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Please see below for vascular related policies. To view the policy, patient leaflet and additional information, please click on the relevant heading.

  • Varicose veins

    Varicose veins

    Treatment for varicose veins will only be offered in cases where there has been no response to all other suggested treatments and therapies after an appropriate trial:

    • Varicose veins that have bled and might bleed again
    • The patient has a history of varicose ulcers (when underlying flesh is visible)
    • There has been a change in appearance such as swelling or skin discolouration
    • The patient has a loss of movement, reduced sensitivity or cramping.

    The clinician in charge of the care of the patient’s specific condition, usually a hospital doctor, can assist the application, if there is exceptional clinical need for the treatment to be funded. The patient’s clinician must evidence clinical exceptionality and must be supported by the patient’s local NHS commissioning organisation. See separate leaflet for more information on Individual Funding Requests (IFRs)

    Advice and further guidance:

    A doctor who specialises in veins (a vascular specialist) will be able to advise the patient about the most suitable form of treatment. One of the first treatments offered will usually involve ultrasound or laser treatment to seal the affected veins and this is carried out under local anaesthetic, so the patient won’t feel any pain and the patient will normally go home the same day. The patient will need to wear compression stockings for up to a week after having treatment.

    • For more information search for ‘varicose veins’ at
    • Choosing Wisely UK is part of a global initiative aimed at improving conversations between patients and their doctors and nurses.
  • Blood transfusion

    Blood transfusion

    This guidance is produced by The Academy of Medical Royal Colleges (the Academy) as part of the Evidence-based interventions programme. It is based on recommendations from the Expert Advisory Committee and the National Institute for Health and Care Excellence (NICE).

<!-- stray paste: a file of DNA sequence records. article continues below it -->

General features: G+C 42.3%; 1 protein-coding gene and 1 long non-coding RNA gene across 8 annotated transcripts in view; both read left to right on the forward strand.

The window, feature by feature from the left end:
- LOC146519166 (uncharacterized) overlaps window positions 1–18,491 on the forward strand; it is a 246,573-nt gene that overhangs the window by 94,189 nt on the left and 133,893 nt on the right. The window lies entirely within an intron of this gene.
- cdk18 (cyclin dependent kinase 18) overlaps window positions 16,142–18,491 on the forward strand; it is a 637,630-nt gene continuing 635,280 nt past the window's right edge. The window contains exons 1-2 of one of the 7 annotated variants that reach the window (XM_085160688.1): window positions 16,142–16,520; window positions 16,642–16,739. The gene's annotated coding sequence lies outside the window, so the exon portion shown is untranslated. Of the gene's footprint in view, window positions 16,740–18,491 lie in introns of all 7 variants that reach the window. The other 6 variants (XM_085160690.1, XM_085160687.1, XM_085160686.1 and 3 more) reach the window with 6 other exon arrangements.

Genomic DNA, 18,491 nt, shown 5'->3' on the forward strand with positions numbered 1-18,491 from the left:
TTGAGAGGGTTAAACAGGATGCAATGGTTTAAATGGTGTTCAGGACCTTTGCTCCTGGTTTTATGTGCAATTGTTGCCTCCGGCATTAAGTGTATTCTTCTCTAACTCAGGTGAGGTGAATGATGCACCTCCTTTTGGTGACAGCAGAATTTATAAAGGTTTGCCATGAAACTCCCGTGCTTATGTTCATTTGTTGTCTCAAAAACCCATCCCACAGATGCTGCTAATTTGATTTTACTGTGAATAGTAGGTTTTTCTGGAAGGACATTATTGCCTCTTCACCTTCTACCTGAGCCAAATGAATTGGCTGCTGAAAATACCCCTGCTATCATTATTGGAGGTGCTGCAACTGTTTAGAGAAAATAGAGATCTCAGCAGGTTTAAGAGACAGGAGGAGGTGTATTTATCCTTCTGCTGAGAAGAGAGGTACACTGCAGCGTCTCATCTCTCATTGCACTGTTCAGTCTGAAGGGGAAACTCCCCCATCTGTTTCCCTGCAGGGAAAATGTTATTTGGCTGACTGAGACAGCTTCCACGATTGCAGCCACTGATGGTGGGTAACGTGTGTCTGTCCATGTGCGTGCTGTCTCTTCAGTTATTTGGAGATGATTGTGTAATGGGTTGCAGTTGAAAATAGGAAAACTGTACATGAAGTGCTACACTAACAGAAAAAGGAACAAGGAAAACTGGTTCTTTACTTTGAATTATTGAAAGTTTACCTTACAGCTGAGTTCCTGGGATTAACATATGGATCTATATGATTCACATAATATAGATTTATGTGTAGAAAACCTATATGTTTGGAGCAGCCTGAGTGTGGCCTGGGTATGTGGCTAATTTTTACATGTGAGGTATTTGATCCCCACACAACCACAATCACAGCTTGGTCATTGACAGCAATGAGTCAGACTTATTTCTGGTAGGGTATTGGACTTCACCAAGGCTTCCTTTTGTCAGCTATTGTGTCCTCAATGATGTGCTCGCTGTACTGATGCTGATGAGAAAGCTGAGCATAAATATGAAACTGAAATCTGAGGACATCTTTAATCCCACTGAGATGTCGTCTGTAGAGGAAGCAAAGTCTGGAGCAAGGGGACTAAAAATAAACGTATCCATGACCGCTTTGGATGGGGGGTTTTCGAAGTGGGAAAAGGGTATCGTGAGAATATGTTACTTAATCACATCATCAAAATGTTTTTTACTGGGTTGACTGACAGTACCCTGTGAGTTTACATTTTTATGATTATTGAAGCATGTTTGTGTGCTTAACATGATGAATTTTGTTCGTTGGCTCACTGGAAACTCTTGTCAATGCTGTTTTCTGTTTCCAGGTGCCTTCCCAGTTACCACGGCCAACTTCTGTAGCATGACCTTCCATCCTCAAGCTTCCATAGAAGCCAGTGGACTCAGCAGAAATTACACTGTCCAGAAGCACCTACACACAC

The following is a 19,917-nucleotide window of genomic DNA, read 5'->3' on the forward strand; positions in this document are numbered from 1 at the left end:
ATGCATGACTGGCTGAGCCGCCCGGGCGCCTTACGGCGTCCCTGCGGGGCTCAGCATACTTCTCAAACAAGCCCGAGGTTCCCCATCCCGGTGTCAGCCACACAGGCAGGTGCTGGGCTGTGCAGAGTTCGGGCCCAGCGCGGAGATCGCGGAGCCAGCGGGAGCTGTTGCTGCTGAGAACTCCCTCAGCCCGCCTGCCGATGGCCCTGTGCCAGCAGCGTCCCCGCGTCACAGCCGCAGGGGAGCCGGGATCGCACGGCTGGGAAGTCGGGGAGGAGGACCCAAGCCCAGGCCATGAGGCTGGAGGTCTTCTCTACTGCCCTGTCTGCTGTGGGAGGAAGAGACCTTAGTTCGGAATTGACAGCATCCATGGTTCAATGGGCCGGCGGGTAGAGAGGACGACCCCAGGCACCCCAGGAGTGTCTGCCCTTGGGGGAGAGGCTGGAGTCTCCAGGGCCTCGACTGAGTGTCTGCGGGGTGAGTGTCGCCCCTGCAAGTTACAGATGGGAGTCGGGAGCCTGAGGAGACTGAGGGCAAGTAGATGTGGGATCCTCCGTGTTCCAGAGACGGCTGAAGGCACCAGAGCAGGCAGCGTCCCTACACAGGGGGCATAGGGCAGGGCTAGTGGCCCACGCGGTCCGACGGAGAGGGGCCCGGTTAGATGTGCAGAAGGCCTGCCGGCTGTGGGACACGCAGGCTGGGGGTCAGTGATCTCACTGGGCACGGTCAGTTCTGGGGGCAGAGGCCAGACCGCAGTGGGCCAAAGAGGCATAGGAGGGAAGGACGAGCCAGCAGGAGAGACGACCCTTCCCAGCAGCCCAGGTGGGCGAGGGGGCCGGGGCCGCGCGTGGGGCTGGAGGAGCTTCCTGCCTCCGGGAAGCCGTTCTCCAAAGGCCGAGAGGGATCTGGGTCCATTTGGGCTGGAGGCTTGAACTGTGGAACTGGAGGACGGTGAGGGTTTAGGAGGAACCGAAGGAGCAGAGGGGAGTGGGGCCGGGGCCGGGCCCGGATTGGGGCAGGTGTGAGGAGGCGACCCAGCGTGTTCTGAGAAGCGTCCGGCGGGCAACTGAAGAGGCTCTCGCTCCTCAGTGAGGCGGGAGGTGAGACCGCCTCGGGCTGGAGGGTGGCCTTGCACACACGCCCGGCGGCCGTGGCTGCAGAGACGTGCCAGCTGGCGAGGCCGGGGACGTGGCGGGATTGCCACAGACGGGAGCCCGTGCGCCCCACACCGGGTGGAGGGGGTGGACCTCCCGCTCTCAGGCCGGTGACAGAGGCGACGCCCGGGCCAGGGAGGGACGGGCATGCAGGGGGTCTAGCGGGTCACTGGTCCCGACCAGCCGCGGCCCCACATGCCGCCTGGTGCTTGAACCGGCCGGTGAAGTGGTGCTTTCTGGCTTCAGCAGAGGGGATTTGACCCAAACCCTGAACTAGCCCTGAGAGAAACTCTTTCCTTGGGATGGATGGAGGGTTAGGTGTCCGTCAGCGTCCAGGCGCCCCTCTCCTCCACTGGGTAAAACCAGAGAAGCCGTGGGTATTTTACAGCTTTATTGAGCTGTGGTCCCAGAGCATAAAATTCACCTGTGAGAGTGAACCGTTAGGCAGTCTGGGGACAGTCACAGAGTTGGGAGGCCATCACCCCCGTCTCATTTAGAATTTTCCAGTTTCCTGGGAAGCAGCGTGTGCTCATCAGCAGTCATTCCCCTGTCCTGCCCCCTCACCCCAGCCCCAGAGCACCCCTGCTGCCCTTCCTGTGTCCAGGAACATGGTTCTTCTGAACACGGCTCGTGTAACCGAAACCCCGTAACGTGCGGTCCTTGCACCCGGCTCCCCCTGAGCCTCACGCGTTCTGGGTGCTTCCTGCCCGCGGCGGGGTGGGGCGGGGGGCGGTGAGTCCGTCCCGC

All guidance has been reviewed by the Birmingham and Solihull & Sandwell and West Birmingham CCGs’ Treatment Policy Clinical Development Groups (TPCDG). This was reviewed to establish if existing CCG policies were already in place which covered the proposed intervention / treatment in question.

    Where there was no current CCG policy for the area in question, the NHSEI policy has been implemented in full into the CCG’s Clinical Treatment Policy portfolio.

    Where there was a current CCG policy for the area in question, then the existing CCG policy has been reviewed by the TPCDG considering the NHSEI EBI policy rationale and evidence base.  A decision has then been taken by TPCDG based on the review as to the most appropriate policy for implementation by taking into account the healthcare needs of our local population.

    The aims of the Evidence Based Interventions programme is to ensure the quality and safety of patient care by, freeing up valuable resources such as time so that more effective interventions can be carried out, reducing harm or the risk of harm to patients, helping clinicians maintain professional practice, creating headroom for innovation, and maximising value and avoiding waste.

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